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Nov. 10 — Get ready for a “very significant change of course” during the transition from President Barack Obama to President Donald Trump, Kansas Secretary of State Kris Kobach said.
Kobach, who is serving on Trump’s transition team for immigration policy, was the architect of Arizona’s enforcement-style immigration law, S.B. 1070. The team, he told Bloomberg BNA, already is creating a “to do list” of actions the incoming president “may want to do in immigration policy.” The goal: to allow the Trump administration to “hit the ground running.”
Chief among the action items are undoing the “Obama administration’s executive amnesty”—both the 2012 deferred action for childhood arrivals program and the 2014 deferred action for parents of Americans and lawful permanent residents program—and laying the groundwork for constructing a wall on the southern border, Kobach said.
Trump has promised to start work on both on his first day in office. But securing the border and constructing a wall is “more complex than it might first appear,” so it’s important for the transition team to lay the groundwork now, Kobach said.
“Ultimately the decision will be the president’s,” Kobach said. But the transition team is going to present a “menu of issues” and “specific policies” that he can choose from to forward his agenda, he said.
Also on that menu is mandatory E-Verify for all employers. The electronic employment verification system checks employees’ information against government databases to ensure they are authorized to work in the U.S. It’s currently optional for most employers.
Mandatory E-Verify “would require congressional action,” and so the transition team is drafting bills that Trump can work with his allies in Congress to introduce, Kobach said.
That’s something that could become law despite recent congressional gridlock on immigration. “Democrats who are concerned about stagnant wages that American workers face are likely to favor E-Verify,” Kobach said.
The transition team also “has some proposals in the works” on H-1B visas, Kobach said, although he declined to go into specifics.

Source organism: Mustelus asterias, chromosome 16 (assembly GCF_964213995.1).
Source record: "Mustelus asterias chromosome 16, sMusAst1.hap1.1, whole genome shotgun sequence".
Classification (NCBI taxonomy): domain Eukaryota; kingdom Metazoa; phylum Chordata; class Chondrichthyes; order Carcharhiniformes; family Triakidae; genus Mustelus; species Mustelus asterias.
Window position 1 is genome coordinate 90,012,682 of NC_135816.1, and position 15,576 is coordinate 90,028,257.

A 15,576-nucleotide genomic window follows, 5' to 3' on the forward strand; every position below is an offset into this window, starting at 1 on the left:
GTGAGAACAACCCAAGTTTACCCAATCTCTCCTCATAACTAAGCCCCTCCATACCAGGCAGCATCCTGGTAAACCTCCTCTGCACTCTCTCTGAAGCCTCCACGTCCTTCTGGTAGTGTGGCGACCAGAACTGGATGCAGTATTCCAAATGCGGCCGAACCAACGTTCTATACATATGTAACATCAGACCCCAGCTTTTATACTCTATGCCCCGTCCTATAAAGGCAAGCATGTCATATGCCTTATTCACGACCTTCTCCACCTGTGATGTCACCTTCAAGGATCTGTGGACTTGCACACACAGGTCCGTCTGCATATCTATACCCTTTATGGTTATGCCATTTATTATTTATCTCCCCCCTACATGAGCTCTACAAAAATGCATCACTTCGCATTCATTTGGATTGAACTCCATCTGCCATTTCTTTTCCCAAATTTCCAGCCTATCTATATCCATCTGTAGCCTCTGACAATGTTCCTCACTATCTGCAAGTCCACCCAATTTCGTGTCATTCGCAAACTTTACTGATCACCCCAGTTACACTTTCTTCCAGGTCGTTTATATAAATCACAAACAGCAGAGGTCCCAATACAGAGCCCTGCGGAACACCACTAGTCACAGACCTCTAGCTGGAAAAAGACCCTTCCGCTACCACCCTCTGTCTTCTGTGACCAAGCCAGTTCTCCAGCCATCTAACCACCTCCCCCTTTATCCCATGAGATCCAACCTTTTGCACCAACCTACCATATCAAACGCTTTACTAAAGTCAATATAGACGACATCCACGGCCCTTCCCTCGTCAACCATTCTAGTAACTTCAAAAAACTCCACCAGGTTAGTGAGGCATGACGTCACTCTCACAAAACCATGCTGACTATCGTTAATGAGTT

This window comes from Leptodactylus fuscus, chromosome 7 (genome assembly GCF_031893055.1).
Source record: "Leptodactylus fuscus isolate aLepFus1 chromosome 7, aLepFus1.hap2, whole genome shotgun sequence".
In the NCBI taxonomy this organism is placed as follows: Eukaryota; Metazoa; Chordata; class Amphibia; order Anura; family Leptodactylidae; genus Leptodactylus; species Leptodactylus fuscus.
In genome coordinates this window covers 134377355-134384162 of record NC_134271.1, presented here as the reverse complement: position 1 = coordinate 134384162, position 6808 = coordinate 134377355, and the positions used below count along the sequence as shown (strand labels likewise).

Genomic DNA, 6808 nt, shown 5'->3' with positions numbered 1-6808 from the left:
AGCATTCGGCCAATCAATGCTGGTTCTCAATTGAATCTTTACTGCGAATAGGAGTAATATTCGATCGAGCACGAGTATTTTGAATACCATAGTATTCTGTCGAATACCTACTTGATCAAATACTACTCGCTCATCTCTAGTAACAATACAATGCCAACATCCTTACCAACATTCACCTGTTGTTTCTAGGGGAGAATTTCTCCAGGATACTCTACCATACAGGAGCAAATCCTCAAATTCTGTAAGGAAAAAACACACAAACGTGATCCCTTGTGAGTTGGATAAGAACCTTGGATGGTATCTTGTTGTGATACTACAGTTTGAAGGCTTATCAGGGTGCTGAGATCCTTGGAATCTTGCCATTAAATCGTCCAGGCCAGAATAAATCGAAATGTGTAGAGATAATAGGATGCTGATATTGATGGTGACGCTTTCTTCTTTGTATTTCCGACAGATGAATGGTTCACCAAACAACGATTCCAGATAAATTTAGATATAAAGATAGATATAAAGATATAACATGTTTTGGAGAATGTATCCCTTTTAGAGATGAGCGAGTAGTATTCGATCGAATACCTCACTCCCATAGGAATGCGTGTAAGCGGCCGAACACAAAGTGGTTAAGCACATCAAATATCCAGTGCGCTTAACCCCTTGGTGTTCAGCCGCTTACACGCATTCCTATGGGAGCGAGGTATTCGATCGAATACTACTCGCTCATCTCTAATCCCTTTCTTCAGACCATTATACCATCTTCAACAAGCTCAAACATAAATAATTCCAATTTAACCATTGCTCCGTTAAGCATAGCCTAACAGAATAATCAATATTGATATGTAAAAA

The program provides temporary visas to skilled foreign workers and is a favorite in the information technology industry. It’s come under fire recently because of reports that employers such as Walt Disney World laid off their U.S. IT workers in favor of H-1B workers and required them to train their replacements.
The H-1B program was one of few immigration items, other than enforcement and border security, that Trump mentioned during his campaign. His campaign website called for increasing the prevailing wages that employers must pay to their H-1B workers, which would prevent foreign worker employment from undercutting U.S. workers’ wages. It also called for requiring that employers recruit U.S. workers before hiring an H-1B worker.
Finally, “more vigorous work-site enforcement” also will be on the transition team’s list of policy proposals, Kobach said. “There’s no question that when President Obama took office, work-site enforcement ground to a virtual halt,” he said. As a result, U.S. workers lost their jobs or saw a drop in their wages, he said.
Overall, the team is looking for ways to implement the principle that U.S. workers should come first, he said.
To contact the reporter on this story: Laura D. Francis in Washington at email@example.com
Copyright © 2016 The Bureau of National Affairs, Inc. All Rights Reserved.
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